In particular, CONREAL  gives an alignment overview for two sequences only. Similarly rVista  only handles pairwise sequence comparison. In contrast, multiTF  displays TFBSs and conservation for multiple species, but without considering TFBS predictions separately for each species, they are all listed in one track. Mulan  produces an annotated alignment, but it uses only pairwise alignments of each sequence with a reference sequence; multiTF identifies conserved TFBS in the Mulan output, and displays the result pairwise using rVista . It displays an unannotated distance tree of the sequences to inform the user about the phylogenetic relationship of the sequences. PRODORIC  is suitable for bacterial genomes only. The ECRBrowser  is a genome browser showing only sequence conservation and TFBS predictions that are precomputed, just like UCSC [14, 15] and EnsEMBL [16, 17].
Import TFBS predictions from different sources (since March 2008 TFBS predictions may be obtained directly, see "Note added in proof");
Filter TFBS predictions to extract the relevant ones;
Visualize evolution of TFBSs using an annotated tree and an annotated alignment;
Provide access via a web front end;
Provide a modular design to make extensions possible;
Offer a simple Wiki and functionality to share results.
A significant limitation in the understanding of gene regulation and regulatory networks is the lack in visualizing and mastering patterns associated with the very large amounts of data generated by technology such as DNA sequencing, ChIP on Chip, ChIP-seq, and microarrays. ReXSpecies is intended to reduce this limitation. It can be accessed via a web front end  and a tutorial is available there .
Input and output
The input for ReXSpecies are a set of homologous sequences, predicted TFBSs for these sequences (e.g. produced by Mapper [1, 2] or Genomatix , since March 2008 TFBS predictions may be obtained directly, see "Note added in proof"), and a phylogenetic tree (the tree is an optional input). Sequences in FASTA format can be read, but ReXSpecies can convert other formats to FASTA. If the sequences are not aligned, ReXSpecies can align them using Muscle [22, 23].
The most simple format for TFBS predictions that ReXSpecies can read is the Mapper output format (a tab separated plain text file with the columns Model ID, Factor name, Strand, Start, End, Score, and E-value). Moreover, ReXSpecies can read Genomatix-generated HTML tables directly. Last but not least, XML import/export of TFBS predictions is possible, see . Phylogenetic trees can be read in Newick or NEXUS format.
ReXSpecies generates HTML output containing an annotated alignment and an annotated tree as described below. These HTML documents may be saved locally by current web browsers.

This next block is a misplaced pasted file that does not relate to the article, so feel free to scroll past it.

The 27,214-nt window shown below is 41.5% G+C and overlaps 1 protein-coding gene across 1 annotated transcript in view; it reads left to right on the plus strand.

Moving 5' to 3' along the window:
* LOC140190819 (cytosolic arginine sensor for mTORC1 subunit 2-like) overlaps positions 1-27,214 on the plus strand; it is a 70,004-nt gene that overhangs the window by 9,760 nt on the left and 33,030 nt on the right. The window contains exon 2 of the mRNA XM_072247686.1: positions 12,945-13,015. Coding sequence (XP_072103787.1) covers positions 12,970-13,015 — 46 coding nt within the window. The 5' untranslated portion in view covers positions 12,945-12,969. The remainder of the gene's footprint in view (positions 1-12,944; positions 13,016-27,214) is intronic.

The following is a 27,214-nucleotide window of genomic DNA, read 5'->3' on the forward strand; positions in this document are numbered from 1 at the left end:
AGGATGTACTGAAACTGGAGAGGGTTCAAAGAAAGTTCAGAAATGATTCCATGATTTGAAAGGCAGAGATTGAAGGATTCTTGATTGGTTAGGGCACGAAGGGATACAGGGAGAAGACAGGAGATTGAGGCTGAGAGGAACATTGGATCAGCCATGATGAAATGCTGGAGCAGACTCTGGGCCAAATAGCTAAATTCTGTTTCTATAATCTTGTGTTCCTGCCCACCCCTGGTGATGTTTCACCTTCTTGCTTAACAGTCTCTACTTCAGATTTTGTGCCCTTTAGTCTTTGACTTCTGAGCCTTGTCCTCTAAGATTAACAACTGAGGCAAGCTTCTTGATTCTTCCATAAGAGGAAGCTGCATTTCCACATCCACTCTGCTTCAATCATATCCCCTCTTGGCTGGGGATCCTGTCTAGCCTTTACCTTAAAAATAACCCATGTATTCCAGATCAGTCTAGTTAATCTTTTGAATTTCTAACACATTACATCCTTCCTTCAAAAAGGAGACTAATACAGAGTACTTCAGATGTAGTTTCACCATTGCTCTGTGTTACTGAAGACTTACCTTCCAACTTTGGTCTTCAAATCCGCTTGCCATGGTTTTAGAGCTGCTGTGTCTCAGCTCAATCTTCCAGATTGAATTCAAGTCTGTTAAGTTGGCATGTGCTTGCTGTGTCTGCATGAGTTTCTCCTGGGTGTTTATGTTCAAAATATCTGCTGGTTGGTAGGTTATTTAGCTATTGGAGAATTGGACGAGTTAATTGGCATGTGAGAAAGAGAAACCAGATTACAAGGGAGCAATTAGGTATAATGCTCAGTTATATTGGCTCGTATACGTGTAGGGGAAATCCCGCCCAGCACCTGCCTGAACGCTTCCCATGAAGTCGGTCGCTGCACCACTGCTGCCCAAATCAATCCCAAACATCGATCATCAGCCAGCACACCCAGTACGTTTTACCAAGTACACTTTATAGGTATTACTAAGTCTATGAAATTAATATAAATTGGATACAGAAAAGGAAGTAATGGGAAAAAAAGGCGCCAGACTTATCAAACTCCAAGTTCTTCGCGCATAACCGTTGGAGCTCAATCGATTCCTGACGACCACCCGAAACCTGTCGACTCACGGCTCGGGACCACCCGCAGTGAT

To reduce the number of TFBS annotations, we filter them based on the E-value of the matches by setting a threshold. Predictions with an E-value larger than a given threshold are hidden. Because the prediction of TFBSs based on a short motif in a long sequence is not very accurate, this filter should not be set too strict. In case of Mapper we take the E-values as provided. To generate E-values for the Genomatix  predictions, we use a patched version of the implementation of the Extreme Value Distribution (EVD) method in Bioperl-ext [25, 26].
Moreover, a filter routine based on regular expressions  is implemented. It can hide TFBSs based on any field in the Mapper/Genomatix TFBS prediction record, which contains information about the name of the TFBS, the position of the TFBS in the sequence investigated, and the score of the match. Another relevant field in the filter tool is the set of species the TFBS model is made from; for example all plant TFBSs can be filtered out if Mammals are investigated only, because most likely all predictions of plant TFBSs in a mammalian sequence are false positive.
TFBS predictions in the same species may belong to slightly different models of the same factor, and predictions in different species may belong to orthologous factors, and we may wish to group them together if they occur at approximately the same position. Positions may vary slightly, because the alignment is unaware of the TFBSs, or because models are slightly different. Moreover, such slightly different models for the same or for an orthologous transcription factor may have very different names derived from synonyms, e.g. POU5F1 versus Oct4.